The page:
Authenticity   /   Fall 2021   /    Book Reviews

Myths Have Their Reasons…

Exploring myth as background and subject matter for politics.

Isaac Ariail Reed

Plato’s Cave (detail), sixteenth century, attributed to Michiel Coxie (1499–1592); Musée de la Chartreuse de Douai, France; Peter Horree/Alamy Stock Photo.

Curio · The Hedgehog Review | Myths Have Their Reasons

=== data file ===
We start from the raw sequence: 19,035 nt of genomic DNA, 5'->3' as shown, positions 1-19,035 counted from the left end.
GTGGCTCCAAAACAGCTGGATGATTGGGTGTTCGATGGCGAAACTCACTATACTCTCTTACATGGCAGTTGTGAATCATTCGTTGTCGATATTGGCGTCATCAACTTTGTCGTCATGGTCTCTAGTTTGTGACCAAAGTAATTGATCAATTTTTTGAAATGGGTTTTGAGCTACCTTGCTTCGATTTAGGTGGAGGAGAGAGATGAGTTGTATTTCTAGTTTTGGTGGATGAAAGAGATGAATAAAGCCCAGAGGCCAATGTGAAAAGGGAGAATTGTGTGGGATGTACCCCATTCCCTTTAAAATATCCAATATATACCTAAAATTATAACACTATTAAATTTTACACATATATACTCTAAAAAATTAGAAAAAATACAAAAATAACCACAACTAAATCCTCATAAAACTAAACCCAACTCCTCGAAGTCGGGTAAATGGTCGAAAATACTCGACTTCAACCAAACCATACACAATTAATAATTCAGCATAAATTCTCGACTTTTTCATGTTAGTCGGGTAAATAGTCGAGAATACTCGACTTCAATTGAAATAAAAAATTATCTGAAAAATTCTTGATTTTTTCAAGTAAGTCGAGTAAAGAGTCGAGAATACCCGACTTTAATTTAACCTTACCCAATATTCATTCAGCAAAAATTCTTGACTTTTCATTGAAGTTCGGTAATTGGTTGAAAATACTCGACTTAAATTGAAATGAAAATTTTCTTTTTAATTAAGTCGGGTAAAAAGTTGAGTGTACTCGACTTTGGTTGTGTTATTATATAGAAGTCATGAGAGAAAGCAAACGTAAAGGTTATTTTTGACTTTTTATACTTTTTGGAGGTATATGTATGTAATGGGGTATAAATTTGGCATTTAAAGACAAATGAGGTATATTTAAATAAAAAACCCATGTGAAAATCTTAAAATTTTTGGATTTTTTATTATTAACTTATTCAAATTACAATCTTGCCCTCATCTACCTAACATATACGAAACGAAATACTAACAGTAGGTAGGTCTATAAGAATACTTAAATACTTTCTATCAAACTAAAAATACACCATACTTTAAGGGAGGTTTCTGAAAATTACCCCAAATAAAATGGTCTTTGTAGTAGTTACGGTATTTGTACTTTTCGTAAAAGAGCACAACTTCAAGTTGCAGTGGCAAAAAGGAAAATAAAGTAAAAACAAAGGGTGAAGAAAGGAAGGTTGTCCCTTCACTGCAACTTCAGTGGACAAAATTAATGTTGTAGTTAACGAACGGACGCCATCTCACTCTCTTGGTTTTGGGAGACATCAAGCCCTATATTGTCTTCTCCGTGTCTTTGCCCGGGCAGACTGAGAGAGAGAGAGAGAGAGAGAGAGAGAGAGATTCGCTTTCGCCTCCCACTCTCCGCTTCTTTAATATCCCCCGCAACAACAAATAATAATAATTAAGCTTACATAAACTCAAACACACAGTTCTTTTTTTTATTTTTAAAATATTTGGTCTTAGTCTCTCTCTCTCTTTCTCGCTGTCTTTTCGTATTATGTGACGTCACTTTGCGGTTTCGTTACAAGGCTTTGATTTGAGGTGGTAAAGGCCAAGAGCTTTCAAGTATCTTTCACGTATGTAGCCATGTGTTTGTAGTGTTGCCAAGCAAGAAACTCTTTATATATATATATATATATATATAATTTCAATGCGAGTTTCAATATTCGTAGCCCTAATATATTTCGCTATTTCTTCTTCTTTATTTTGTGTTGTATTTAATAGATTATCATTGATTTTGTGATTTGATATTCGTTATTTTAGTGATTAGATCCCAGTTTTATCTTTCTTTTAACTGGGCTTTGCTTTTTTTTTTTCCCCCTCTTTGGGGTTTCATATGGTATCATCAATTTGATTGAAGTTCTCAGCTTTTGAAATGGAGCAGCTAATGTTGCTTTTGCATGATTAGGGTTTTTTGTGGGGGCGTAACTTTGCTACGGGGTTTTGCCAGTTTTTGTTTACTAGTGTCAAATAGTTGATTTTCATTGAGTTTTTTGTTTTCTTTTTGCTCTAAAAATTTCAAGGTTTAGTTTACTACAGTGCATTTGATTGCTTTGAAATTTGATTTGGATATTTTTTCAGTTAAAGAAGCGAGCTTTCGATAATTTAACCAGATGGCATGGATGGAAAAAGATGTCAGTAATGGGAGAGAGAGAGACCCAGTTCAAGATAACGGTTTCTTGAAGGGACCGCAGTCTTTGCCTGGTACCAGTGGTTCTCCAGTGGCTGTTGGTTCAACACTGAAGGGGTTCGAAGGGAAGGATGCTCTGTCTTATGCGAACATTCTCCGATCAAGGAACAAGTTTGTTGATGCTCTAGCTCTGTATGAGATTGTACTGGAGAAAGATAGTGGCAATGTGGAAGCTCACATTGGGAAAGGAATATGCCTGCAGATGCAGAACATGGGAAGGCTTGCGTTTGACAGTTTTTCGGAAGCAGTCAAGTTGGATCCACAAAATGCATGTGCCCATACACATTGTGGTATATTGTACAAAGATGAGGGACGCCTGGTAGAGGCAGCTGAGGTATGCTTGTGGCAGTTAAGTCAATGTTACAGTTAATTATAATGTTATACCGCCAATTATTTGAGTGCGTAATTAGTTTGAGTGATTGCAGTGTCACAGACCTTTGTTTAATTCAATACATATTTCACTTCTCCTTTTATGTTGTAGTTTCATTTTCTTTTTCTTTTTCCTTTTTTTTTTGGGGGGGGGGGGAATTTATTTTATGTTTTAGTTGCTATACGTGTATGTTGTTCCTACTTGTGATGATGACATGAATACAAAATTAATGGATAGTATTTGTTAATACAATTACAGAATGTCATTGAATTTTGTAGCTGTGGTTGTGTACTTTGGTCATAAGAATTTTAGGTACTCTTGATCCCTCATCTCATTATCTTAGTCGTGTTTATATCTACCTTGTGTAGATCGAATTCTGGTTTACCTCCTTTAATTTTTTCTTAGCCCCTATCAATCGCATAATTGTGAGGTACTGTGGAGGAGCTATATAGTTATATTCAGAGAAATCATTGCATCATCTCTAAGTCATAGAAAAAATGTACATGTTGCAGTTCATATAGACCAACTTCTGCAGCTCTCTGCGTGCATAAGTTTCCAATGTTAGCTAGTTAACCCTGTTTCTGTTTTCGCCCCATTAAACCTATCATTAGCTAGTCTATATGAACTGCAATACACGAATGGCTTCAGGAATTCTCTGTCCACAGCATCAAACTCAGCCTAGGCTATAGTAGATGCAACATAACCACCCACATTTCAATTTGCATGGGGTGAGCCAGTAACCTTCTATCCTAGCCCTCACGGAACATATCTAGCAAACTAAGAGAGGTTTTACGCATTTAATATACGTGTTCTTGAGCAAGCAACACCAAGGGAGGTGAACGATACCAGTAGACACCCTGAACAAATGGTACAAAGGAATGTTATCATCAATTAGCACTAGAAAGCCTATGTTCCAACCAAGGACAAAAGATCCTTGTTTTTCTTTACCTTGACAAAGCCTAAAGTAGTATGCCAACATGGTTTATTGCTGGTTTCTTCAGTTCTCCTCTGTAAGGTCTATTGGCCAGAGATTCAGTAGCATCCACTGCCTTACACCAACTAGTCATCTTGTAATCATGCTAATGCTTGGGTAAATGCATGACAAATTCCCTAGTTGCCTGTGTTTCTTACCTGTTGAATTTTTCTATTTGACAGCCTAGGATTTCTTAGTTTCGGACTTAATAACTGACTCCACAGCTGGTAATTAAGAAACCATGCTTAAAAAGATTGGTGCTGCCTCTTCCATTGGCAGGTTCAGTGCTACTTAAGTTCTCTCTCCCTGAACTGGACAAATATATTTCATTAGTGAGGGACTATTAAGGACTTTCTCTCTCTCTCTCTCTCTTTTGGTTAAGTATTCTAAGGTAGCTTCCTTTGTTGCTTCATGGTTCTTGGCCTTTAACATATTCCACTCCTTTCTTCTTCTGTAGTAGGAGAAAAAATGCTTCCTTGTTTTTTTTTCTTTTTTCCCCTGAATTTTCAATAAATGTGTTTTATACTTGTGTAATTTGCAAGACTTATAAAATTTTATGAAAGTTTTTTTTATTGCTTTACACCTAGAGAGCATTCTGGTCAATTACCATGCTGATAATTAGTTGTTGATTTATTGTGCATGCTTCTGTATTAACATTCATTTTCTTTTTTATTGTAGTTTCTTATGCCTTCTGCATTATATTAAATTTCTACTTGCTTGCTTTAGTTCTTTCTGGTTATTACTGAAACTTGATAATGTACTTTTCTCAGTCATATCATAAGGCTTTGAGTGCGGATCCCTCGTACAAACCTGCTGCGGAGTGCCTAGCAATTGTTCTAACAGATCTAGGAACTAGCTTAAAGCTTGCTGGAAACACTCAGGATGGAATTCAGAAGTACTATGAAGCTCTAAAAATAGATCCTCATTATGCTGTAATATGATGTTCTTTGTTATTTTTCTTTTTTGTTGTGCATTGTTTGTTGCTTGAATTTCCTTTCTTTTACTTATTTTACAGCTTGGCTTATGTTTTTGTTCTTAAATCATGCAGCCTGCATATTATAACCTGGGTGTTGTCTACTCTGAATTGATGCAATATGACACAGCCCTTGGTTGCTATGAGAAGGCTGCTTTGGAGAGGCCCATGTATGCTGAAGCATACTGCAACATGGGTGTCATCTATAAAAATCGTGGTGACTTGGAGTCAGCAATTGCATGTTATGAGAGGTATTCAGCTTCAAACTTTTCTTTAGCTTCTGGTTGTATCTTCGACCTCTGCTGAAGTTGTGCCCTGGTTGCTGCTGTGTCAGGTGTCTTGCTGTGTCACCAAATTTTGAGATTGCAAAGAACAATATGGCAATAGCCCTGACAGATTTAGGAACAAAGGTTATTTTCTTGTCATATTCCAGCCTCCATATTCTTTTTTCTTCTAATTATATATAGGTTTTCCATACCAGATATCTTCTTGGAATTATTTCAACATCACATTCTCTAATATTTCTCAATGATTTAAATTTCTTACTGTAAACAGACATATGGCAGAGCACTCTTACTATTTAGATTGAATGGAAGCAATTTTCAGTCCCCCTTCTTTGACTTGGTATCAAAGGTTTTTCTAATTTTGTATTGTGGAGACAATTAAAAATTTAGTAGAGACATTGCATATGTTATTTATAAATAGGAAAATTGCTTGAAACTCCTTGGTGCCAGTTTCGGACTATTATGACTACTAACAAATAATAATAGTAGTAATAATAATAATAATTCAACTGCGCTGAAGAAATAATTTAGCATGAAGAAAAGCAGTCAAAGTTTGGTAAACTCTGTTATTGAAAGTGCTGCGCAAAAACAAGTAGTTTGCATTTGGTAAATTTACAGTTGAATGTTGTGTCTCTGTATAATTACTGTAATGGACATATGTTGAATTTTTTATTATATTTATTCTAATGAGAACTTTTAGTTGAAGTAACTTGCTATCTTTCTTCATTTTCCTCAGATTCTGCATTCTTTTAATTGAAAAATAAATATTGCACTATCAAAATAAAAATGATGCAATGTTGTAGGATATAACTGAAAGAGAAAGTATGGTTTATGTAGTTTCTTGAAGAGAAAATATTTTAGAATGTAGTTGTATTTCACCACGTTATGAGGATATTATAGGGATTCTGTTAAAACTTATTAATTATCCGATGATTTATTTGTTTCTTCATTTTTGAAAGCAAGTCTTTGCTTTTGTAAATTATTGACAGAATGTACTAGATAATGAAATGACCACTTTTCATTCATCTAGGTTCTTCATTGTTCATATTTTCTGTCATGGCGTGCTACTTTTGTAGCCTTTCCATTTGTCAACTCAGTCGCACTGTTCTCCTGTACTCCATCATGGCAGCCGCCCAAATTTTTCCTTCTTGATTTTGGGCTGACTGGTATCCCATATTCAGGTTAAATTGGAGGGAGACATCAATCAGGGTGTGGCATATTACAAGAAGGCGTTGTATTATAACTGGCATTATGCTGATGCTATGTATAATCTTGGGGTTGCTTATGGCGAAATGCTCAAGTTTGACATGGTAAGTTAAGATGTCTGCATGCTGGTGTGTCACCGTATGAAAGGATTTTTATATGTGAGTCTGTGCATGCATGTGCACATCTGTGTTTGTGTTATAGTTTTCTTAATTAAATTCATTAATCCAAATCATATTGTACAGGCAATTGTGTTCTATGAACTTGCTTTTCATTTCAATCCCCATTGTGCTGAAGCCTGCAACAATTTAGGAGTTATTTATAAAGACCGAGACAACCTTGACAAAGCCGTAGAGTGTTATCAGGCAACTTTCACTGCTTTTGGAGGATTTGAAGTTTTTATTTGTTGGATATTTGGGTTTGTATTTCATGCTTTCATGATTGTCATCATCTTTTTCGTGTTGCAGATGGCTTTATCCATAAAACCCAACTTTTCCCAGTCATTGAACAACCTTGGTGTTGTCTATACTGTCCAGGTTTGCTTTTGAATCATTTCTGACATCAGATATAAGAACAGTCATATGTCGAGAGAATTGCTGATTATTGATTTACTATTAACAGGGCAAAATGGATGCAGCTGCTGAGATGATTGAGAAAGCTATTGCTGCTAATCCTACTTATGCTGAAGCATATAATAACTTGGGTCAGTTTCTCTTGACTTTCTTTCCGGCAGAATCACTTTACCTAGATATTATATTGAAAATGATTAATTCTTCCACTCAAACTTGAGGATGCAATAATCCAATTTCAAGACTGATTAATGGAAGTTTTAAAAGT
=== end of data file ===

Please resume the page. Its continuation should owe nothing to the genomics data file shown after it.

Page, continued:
We presume we know what we are talking about when we cite the First Amendment. When pressed, we may defer to the expert interpretations of a lawyer who specializes in First Amendment cases, or a judge whose perspicacity we respect. Nonetheless, when imagining life together under the Constitution, we have a set of understandings about what the First Amendment has to say about the relationship of government and religion, or about what it means to have a free press, or about the right to “assemble.” Indeed, even when we disagree on its application, certain background meanings obtain. Typified stories of famous cases, “classic” legal defenses, or sayings first communicated to us by a teacher are brought to mind; memories of movies in which characters dramatically invoke the amendment, play in our mind’s eye. In other words, the cultural background of the First Amendment is made up of stories and images: of students wearing unpopular religious symbols (or offensive T-shirts) to school, of churches contesting the regulation of their employment practices by the federal government, of open speech in the street and newspaper editors leaned on by politicos in back rooms, of Forrest Gump being swept into an antiwar rally.

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